This instructable shows the major steps in making a hammock tent with a waterproof tarp. All the materials are readily available online or in any large or small town fabric store and even some big box retail stores that have fabric sections in them. The fabric is ripstop nylon off the shelf. I was lucky (and persistent) enough to find camo ripstop for 1$ a yard for a remnant. The ripstop itself is not waterproof and for the hammock I would recommend NOT waterproofing it so it can breathe. Other wise you will wake up in a puddle of your own sweat. I used 100% poly thread and only in a few situations did I deem it necessary to use heavy duty thread. Your sewing machine should be set to a fairly long stitch length. I also recommend backstitching every foot just a tad in case the tread breaks at some point in the future. This will not allow the entire stitch run to become undone.

I did not include detailed instructions on sewing or whipping the ends or waterproofing the tarp. There are wonderful instructables by other authors that include these needs in great detail.

 I would strongly recommend using elastic shock cord for the side tie outs on the hammock and for four points on the tarp.  

NOTE:I used 550 para cord. I have read this is not a good solution for this. I double the cord and I think at 6' @ 170lbs I should be ok. It is strongly recommended to use something much more sturdy like 1000lb tested cord or mule tape which is rated in the thousands of lbs.

As always use extreme caution when constructing anything that will be suspending you or anything that is flammable or vapor horrific. 
I based this design very roughly off of several retail designs. My favorite being the Hennessy Hammock Tent. It is one of the most beautiful and elegantly refined products on the market. 

Step 1:

I started with a sheet of ripstop nylon 120" long and the standard 60" width. This stuff can be purchased for as little as $1 a yard on sale.
This is amazing
Love your project! Can't wait to make one of my own.
Beautifully done!!<br> <br> I'm really glad this got posted here at Instructables. I have a special place in my heart for hammocks as my life situation back in the late 80s suggested the hammock was the best sleeping arrangement for me.&nbsp; No, I was not homeless, but some people accused me of being such.&nbsp; My hammock was woven in Mexico and cost $8.&nbsp; The woven design is handed down through the centuries and is still very popular in southern Mexico and Central America.&nbsp; Contrary to popular belief, they do not double you over.&nbsp; If you have it set up correctly, it is much more comfortable than any bed I've been in.&nbsp; Because of the comfort factor I was bedless by choice (in my house :-)) for many months.&nbsp; Also at that time Mr Hennessy was just getting his business started and the Internet was pretty new, so we had a chance to chat.&nbsp; ...but I digress.&nbsp;<br> <br> There are a couple aspects of your hammock design that you glossed over.&nbsp; I thought they were very important to the success of the design especially for the DIY'er.&nbsp; One was the location of the asymmetric tie-outs on the sides of the hammock.&nbsp; You mentioned 26 inches off center, but a picture is worth 1,000 words.&nbsp; I think a drawing would really help. &nbsp;<br> <br> The second idea I thought needed more text and illustration was the technique of whipping.&nbsp; That was explained in the other design.&nbsp; I suppose there are many sites that get into the detail of whipping, but this is such a critical aspect of a hammock I'd like to see it in your I'ble.&nbsp;<br> <br> On a separate point, I would never use paracord for holding my body in the air.&nbsp; Paracord is invariably nylon to allow for stretch.&nbsp; Nylon stretches and stretches especially quickly when wet (like in the dew).&nbsp; What you need is a Dacron (or polyester) rope.&nbsp; Back when I sailed I used a hardware store rope (<a href="http://www.lowes.com/pd_349229-258-071514004181_0__?productId=3587892&Ntt=lehigh+rope&pl=1&currentURL=%3FNtt%3Dlehigh%2Brope&facetInfo=" rel="nofollow">Lehigh brand</a>) for all my non-stretch and non critical&nbsp;needs under 300 pounds tension.&nbsp; The polyester rope is always white with a red or pink marker strand running through it.&nbsp; It comes in two sizes.&nbsp; 50 feet of 3/8-inch costs $5.&nbsp; I would use the 3/8-inch for whipping and everything in this.&nbsp; Since you doubled the rope in Step 4, it should support most people.&nbsp; If you don't trust the small diameter rope, just go with 5/8-inch.&nbsp; And since you are trusting your weight to the knot in the end lines, I would make that knot a figure 8 knot instead of an overhand.&nbsp; The figure 8 knot is slightly larger than the overhand and less likely to pull through.&nbsp; Plus if you ever need to untie it, you can untie the figure 8 but not the overhand.&nbsp;<br> <br> Another separate point: many (most??) people believe those carabiner-inspired key rings are real carabiners.&nbsp; Real carabiners are made of steel, not aluminum.&nbsp; If you try to support more than a few pounds of keys with a keyring aluminum 'biner,' you'll break something.&nbsp; Never rely on something like that to hold you up.&nbsp; Aluminum would work for the side tie outs, but not for the ends.&nbsp; I used steel snap hooks on my hammock.&nbsp;<br> <br> Again, very glad to see this Instructable.&nbsp; Nice work!!&nbsp;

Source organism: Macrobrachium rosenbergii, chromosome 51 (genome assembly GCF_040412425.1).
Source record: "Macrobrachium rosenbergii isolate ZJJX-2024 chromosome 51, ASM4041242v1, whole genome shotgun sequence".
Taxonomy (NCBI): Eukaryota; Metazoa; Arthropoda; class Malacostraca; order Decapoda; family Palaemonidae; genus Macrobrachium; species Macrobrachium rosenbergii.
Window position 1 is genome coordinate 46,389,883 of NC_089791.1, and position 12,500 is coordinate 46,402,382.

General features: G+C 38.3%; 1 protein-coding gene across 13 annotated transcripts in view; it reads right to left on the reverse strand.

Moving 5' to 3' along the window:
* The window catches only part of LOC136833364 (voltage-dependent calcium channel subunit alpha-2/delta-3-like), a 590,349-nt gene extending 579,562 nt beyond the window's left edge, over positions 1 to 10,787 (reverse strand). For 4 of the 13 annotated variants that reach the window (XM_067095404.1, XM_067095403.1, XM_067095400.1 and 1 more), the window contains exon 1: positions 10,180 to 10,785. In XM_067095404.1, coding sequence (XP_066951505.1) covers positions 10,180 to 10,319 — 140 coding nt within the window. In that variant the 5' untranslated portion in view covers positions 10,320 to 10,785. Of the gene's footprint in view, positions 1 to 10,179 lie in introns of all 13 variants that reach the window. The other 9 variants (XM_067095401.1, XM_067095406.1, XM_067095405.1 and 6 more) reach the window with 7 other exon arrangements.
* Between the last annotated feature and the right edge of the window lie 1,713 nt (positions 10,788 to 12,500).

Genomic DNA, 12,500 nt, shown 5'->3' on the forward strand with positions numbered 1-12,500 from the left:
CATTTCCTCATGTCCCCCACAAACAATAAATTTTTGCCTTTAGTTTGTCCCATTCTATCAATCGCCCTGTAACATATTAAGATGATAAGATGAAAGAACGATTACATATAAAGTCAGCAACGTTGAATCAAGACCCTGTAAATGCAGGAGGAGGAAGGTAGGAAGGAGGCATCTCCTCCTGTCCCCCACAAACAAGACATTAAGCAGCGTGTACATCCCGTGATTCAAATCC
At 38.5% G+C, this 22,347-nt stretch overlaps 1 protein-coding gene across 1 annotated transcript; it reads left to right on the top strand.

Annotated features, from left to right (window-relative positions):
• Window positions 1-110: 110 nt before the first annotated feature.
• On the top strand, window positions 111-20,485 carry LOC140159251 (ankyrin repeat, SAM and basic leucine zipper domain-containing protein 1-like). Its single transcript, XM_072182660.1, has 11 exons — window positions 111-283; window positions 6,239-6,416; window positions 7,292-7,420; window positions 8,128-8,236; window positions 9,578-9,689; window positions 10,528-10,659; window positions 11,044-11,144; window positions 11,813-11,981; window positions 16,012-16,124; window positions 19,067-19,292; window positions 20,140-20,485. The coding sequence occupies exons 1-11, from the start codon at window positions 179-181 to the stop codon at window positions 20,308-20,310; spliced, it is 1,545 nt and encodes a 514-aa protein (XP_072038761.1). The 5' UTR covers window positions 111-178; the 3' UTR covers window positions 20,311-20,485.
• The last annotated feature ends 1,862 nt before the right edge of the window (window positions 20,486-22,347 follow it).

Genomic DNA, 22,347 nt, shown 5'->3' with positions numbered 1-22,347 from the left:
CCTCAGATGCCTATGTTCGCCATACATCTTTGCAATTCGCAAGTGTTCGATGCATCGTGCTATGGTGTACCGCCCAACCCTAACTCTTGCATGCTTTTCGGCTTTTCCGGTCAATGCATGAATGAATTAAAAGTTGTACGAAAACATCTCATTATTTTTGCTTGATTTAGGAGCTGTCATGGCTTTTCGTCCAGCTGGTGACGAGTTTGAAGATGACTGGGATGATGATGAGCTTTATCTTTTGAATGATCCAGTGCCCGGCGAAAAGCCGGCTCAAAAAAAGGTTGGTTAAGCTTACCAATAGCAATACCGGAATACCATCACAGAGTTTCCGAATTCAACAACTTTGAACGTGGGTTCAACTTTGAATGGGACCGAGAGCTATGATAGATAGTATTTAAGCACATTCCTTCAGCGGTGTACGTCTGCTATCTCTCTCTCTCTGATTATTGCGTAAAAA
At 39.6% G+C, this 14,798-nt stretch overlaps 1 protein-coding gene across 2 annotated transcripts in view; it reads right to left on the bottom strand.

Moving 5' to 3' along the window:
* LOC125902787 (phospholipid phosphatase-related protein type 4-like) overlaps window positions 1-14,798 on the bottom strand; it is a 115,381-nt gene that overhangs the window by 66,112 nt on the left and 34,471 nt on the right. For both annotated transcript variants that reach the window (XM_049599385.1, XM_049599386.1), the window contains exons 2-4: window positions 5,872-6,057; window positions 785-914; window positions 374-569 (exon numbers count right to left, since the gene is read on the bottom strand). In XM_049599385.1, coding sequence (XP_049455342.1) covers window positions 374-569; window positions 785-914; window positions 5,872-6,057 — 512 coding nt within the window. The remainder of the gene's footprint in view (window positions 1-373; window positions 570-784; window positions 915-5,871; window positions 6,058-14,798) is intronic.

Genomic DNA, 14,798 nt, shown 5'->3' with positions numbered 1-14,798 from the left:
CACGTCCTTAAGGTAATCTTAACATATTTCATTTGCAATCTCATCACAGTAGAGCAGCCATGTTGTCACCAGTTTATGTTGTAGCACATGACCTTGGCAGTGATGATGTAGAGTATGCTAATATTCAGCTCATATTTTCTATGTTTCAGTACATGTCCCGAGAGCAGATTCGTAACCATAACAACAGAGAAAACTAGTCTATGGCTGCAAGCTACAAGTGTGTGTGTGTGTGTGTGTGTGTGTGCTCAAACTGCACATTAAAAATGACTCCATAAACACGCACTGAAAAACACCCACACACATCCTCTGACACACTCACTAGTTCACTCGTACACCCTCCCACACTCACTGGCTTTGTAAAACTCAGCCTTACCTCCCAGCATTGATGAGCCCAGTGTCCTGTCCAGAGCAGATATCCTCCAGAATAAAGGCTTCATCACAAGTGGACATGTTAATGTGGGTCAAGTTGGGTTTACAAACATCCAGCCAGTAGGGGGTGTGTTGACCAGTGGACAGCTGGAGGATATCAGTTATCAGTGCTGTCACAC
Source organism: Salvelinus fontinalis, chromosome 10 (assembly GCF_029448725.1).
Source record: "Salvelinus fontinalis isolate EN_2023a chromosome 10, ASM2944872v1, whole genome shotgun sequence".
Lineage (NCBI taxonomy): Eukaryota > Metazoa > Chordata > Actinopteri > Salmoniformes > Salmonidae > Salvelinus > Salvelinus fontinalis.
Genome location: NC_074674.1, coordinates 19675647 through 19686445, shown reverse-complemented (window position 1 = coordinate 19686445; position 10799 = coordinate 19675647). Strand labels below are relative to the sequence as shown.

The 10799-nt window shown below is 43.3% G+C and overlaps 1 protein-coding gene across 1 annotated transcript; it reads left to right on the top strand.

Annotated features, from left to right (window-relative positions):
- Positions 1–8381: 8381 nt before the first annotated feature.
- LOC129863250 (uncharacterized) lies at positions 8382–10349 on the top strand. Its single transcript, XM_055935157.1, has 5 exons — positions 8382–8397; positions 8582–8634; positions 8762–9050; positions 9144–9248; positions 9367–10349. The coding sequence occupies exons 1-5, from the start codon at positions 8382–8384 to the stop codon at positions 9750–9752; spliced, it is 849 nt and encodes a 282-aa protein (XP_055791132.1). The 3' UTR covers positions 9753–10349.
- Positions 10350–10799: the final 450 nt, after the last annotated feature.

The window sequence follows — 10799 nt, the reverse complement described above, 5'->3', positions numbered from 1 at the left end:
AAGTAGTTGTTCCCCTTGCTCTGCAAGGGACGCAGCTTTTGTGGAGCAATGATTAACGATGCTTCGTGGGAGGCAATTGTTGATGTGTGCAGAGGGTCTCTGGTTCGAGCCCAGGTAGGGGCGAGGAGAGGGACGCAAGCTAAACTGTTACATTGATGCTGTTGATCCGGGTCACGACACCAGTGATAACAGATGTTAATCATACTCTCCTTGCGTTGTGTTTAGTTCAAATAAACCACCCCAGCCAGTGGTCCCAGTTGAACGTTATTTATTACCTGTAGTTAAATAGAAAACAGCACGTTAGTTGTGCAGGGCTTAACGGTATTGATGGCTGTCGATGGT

nothing wrong with alloy biners if you want to keep the weight down- just make sure they are rated.
want have set outdoor did work for want in one at all me some ?
Very nice work. I like it!

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